How to read this book (re-posting)

Update: since the last three comments have expressed frustration, I thought I would re-post this brief guide to reading. The novel is certainly not on the path of lyrical realism but it is by no means without any qualities of social realism (see, e.g., Luther’s narrative), so there is much that should be, well, familiar. But one question one might ask: is the frustration as it is described here materially different from that experienced when encountering any “difficult” text? If so, how? And, better, what reading strategies might we adopt to make the navigation of the text more pleasurable?

// If the source of frustration is the polyphonic, multilingual aspects of the novel, then the primary strategy should be dictionary work, as one has to do with jingjing’s sections.
// If the front matter presents an insurmountable barrier, gloss over it and return once you make it through the preview for the second volume.
// If you find yourself caught up in the look of the book, so to speak, such that the words seem only to be objects, without semantic meaning, try to the extent possible to regard the writing on the page as a transparent window onto the narrative. This, by the way, would be to utterly violate the terms of the novel, but if you can’t see for seeing, you might want to try this exercise of (temporarily) turning a blind eye to fonts and page layouts.
// etc.

For what it’s worth, our class at UC Santa Barbara today collectively decided that the pieces all fall into place in the Narcon section. But it’s satisfying in part because of where it is placed and the labor that one has done to get there.


So far we have all been reading systematically and using page numbers to organize our discussions. As many of you have seen, however, it takes some time to get one’s bearings, especially since readerly expectations are immediately confounded by the front matter and visual design of the opening Xanther chapter. Everyone should of course heed the instructions given for your respective courses, but I want to suggest an alternate way of reading, a parallax view, for those who are approaching the halfway point and still feeling a bit lost. This extra-curricular exercise might help with orientation and put you on firm footing as you approach the Narcons chapter.

// Using the font list at the back of the book, identify the sections for these characters: jingjing, The Wizard, Özgür, Shnorhk, and Isandòrno. jingjing has four chapters; the others have two each.

// Read and think about each of these character’s narratives apart from the rest. Notice the epigraphs and the page layout for each character. What do you notice about the voice and style of each?

// There is no way around it: for jingjing’s chapters, most readers will have to sit with a dictionary (or two) of Singlish. The “Coxford Singlish Dictionary” has most of the vernacular expressions; another great resource is A Dictionary of Singlish, which contains usage history. For place names you’ll have to rely on basic search. It would be useful if we could compile a guide for future readers here, but it is both more fun and instructive to do this work on your own. You’ll start to see the many puns and pick up on the linguistic rhythms.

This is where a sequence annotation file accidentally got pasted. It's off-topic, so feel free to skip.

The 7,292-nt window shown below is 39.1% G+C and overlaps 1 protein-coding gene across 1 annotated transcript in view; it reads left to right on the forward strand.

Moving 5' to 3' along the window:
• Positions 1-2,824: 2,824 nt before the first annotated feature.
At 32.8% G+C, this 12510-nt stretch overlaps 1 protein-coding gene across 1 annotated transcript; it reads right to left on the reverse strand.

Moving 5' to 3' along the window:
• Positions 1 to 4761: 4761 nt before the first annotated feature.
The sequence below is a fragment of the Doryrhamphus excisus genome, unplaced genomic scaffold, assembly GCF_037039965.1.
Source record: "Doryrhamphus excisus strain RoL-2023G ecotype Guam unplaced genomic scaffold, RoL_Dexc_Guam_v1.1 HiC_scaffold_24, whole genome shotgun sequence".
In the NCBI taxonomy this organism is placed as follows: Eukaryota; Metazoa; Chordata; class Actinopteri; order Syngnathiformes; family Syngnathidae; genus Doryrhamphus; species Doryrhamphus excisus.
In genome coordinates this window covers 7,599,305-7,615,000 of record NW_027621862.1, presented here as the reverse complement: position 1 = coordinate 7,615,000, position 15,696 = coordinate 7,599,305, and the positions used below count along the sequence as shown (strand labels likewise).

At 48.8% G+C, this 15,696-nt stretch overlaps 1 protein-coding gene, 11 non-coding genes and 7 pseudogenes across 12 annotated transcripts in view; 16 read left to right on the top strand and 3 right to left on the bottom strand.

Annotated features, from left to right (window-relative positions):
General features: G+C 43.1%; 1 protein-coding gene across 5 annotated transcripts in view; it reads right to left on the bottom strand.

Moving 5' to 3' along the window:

// Nothing will be lost or prematurely revealed if you read in this manner. Once you’re done you can return to the point at which you interrupted your linear reading and carry through to the end of the novel. I wouldn’t advise isolating the Luther, Anwar, Astair, and Xanther sections, however, because they work particularly well as a series of interlocking chapters. They all do of course but again, just to get your bearings as part of an initial pass through the novel, it wouldn’t hurt to read jingjing’s and some of the other character’s stories as self-contained units. Then you can start thinking about how all the parts fit together, how the end of jingjing’s story connects to Xanther, how the end of the Wizard’s (Cas) story connects to Xanther, etc.

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2 responses to “How to read this book (re-posting)”

  1. jimhutchins says :

    I agree with everything that has been said above. As we discussed the book in class yesterday (we’re at the halfway point) more than one person described frustration. I think this is a timely reminder.

    At times I feel I have a grasp on some sort of narrative, such as it is, but at other times I suspect Danielewski is inviting us to let the rhythm and the pace of the words carry us along. Sometimes I even feel he’s more interested in the shape of words or their appearance on the page (especially as he manipulates those with font choices, raindrops, or circles).

    What popped into my head, as the Old Guy in the class, is a poem I learned long ago by Gwendolyn Brooks. It’s short enough to reproduce here.

    We Real Cool

    THE POOL PLAYERS.
    SEVEN AT THE GOLDEN SHOVEL.

    We real cool. We
    Left school. We

    Lurk late. We
    Strike straight. We

    Sing sin. We
    Thin gin. We

    Jazz June. We
    Die soon.

  2. Lauren Craig says :

    Why keep Luther in with the familial unit? He does not seem connected to them.

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